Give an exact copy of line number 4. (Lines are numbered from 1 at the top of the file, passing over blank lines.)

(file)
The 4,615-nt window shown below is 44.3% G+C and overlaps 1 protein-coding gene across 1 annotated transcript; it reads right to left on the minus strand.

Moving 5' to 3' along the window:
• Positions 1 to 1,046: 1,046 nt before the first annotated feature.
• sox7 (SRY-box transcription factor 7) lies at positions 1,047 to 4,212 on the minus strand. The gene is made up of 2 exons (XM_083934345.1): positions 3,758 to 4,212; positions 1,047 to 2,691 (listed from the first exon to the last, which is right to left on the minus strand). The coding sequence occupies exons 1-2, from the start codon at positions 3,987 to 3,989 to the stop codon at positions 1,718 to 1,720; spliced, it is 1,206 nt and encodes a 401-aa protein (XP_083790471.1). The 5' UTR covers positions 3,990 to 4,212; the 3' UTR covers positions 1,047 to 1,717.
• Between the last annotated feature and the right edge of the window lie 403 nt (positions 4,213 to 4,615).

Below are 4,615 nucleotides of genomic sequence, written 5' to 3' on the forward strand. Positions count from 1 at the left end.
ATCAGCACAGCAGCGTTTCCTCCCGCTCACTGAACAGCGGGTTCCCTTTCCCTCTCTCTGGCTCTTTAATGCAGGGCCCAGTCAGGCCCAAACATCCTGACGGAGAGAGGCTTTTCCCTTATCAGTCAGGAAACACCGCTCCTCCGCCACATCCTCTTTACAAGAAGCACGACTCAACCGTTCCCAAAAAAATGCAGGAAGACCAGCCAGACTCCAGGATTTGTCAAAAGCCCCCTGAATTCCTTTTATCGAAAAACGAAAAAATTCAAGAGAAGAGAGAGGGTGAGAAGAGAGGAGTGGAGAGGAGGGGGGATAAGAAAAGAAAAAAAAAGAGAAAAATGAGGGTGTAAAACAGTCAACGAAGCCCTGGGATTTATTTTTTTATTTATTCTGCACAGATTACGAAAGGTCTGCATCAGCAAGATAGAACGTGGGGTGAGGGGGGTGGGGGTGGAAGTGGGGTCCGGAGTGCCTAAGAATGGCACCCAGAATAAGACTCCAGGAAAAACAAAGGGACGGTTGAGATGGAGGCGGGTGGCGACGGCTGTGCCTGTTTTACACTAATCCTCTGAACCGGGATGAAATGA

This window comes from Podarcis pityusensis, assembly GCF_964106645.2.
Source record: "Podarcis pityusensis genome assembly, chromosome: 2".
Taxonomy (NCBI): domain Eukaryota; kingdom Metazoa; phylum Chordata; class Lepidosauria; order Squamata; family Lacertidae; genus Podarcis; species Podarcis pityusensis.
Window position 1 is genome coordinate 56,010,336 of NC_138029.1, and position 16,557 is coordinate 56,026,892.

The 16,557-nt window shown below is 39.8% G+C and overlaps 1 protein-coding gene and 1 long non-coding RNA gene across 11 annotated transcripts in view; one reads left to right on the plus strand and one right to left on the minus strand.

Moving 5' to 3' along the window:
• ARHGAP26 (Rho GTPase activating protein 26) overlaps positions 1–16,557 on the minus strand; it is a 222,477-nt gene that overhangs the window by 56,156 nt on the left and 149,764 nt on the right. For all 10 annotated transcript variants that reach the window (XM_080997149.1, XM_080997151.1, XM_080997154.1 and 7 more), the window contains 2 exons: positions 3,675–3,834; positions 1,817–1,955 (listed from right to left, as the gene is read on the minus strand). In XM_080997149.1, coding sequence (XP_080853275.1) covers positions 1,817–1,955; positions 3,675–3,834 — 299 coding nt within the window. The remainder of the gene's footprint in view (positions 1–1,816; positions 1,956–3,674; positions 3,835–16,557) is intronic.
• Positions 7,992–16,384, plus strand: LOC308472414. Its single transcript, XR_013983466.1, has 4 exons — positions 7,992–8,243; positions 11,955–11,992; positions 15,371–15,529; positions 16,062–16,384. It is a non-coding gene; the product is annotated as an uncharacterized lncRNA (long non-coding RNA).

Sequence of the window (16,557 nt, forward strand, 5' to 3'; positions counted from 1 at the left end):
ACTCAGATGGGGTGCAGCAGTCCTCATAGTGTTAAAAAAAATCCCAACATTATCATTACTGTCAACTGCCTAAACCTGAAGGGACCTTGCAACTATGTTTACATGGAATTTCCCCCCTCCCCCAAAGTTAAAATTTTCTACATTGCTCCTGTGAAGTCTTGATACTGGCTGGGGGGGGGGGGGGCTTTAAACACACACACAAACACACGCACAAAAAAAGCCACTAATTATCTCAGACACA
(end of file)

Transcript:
• sox7 (SRY-box transcription factor 7) lies at positions 1,047 to 4,212 on the minus strand. The gene is made up of 2 exons (XM_083934345.1): positions 3,758 to 4,212; positions 1,047 to 2,691 (listed from the first exon to the last, which is right to left on the minus strand). The coding sequence occupies exons 1-2, from the start codon at positions 3,987 to 3,989 to the stop codon at positions 1,718 to 1,720; spliced, it is 1,206 nt and encodes a 401-aa protein (XP_083790471.1). The 5' UTR covers positions 3,990 to 4,212; the 3' UTR covers positions 1,047 to 1,717.